Aspens in Aspen
|Copyright: karen abel (kabel)
|Date Taken: 2011-05-20|
|Exposure: f/4, 1/160 seconds|
|More Photo Info: [view]|
|Photo Version: Original Version|
|Date Submitted: 2011-11-17 8:18|
|[Note Guidelines] Photographer's Note|
|"Populus tremuloides" is a deciduous tree native to cooler areas of North America. The species is referred to as Quaking Aspen, Trembling Aspen, and Quakies, names deriving from its leaves which flutter in the breeze. The tree-like plant has tall trunks, up to 25 metres, with smooth pale bark, scarred with black. The glossy green leaves, dull beneath, become golden to yellow, rarely red, in autumn. The species rarely flowers, often propagating through its roots to form large groves.(Wikipedia)|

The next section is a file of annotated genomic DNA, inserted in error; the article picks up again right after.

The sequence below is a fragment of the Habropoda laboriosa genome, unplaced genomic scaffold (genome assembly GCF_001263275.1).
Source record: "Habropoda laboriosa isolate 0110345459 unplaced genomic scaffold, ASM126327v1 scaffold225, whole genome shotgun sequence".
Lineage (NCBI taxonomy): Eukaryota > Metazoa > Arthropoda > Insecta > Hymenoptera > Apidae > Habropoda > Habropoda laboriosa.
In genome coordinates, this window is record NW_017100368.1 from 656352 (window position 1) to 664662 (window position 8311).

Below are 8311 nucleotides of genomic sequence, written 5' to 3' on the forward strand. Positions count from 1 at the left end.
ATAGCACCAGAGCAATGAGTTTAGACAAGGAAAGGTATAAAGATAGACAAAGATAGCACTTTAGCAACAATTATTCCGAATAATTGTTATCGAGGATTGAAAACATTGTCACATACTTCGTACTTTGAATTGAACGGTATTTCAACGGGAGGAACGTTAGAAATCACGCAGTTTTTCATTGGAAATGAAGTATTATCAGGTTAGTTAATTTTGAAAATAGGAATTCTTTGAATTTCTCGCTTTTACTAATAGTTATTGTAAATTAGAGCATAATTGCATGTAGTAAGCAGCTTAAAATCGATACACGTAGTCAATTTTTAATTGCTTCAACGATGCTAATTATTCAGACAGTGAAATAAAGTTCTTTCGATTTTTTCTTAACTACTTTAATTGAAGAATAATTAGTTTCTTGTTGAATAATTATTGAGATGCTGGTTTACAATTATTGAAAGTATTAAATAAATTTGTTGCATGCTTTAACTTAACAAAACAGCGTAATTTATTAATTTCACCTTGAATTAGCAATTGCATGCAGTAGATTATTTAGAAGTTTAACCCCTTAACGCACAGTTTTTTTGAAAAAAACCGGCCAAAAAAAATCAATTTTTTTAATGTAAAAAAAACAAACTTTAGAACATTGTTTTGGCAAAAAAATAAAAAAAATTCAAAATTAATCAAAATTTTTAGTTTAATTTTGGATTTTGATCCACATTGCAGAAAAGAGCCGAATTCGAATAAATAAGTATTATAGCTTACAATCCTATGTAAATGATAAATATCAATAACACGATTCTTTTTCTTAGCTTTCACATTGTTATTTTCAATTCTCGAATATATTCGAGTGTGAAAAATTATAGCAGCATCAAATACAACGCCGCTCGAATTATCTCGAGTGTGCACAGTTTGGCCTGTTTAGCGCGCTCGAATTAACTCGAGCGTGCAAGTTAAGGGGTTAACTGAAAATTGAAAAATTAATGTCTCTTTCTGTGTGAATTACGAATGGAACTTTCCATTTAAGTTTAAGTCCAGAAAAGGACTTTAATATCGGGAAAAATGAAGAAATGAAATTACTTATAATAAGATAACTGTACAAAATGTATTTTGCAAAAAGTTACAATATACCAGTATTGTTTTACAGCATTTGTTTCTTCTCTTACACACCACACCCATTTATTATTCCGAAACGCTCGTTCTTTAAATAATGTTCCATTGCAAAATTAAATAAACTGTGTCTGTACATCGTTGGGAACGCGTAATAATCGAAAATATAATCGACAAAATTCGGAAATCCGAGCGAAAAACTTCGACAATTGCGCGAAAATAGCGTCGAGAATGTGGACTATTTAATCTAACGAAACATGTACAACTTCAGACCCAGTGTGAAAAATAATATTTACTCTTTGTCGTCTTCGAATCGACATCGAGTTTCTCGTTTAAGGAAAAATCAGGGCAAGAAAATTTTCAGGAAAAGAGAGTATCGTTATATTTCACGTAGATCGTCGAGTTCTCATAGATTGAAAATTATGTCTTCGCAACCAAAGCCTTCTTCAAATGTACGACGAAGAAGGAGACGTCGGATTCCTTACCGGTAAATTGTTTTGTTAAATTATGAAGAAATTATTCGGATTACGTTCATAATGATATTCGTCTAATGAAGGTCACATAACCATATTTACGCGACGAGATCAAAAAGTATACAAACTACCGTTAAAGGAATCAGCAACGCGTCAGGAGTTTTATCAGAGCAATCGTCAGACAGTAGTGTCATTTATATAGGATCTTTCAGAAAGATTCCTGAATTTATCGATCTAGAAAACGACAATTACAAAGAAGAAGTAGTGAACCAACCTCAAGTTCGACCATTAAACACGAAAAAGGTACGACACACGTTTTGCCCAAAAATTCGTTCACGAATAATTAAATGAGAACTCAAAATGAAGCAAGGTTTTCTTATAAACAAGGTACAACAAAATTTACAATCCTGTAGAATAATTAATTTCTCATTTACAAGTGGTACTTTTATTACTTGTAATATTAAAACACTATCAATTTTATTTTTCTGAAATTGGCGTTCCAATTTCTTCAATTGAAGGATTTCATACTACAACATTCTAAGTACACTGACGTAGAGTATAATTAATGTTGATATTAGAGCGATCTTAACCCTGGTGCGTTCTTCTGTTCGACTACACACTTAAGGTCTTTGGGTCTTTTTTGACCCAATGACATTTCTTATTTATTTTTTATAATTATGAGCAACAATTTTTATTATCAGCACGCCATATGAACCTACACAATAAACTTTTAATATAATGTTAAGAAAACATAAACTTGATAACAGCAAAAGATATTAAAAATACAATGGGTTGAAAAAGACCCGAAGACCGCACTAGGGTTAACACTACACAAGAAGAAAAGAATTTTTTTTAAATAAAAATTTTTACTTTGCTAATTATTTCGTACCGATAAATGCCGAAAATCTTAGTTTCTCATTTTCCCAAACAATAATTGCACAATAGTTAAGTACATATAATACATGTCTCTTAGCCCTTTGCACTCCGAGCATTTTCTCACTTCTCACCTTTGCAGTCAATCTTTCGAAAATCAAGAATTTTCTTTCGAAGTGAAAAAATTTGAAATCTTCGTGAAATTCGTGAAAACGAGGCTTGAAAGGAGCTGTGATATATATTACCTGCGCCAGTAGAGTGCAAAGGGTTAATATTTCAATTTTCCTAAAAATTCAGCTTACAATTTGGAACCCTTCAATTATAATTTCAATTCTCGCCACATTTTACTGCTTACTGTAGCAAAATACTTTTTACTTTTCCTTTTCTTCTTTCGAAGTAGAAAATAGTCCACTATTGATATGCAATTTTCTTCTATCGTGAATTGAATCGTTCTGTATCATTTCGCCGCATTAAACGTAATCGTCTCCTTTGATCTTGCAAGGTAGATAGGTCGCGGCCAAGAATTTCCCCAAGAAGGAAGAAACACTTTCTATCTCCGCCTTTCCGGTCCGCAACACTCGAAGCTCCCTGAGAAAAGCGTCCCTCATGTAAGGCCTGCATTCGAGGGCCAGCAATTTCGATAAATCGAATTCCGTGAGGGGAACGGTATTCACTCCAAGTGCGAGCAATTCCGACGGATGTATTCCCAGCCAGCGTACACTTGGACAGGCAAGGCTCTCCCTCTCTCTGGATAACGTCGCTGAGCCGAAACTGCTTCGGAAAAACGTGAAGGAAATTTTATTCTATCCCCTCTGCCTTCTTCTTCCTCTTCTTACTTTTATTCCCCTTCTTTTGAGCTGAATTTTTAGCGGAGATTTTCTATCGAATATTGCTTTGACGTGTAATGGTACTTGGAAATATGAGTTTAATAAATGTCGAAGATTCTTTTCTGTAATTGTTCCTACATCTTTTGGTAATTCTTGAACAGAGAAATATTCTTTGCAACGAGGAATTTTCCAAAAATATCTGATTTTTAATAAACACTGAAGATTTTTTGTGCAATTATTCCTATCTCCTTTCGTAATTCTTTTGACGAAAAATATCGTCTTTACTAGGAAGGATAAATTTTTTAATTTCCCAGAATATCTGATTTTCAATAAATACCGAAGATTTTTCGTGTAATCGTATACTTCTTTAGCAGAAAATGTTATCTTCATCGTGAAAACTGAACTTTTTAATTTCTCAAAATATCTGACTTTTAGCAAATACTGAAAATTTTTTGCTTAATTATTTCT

Aspen bark contains a substance that was extracted by Native Americans and the pioneers of the American West as a quinine substitute.(Wikipedia)
The leaves of the Quaking Aspen serve as food for caterpillars of various Lepidoptera.
Aspen wood is used for paper products, matches and furniture.
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|To Bass: aspens||kabel
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- [2011-12-03 18:31]
I thought they were eyes! great tree and good info. Maybe you can try to take away the tree of the right just to leave the other two alone... but this is just a suggestion.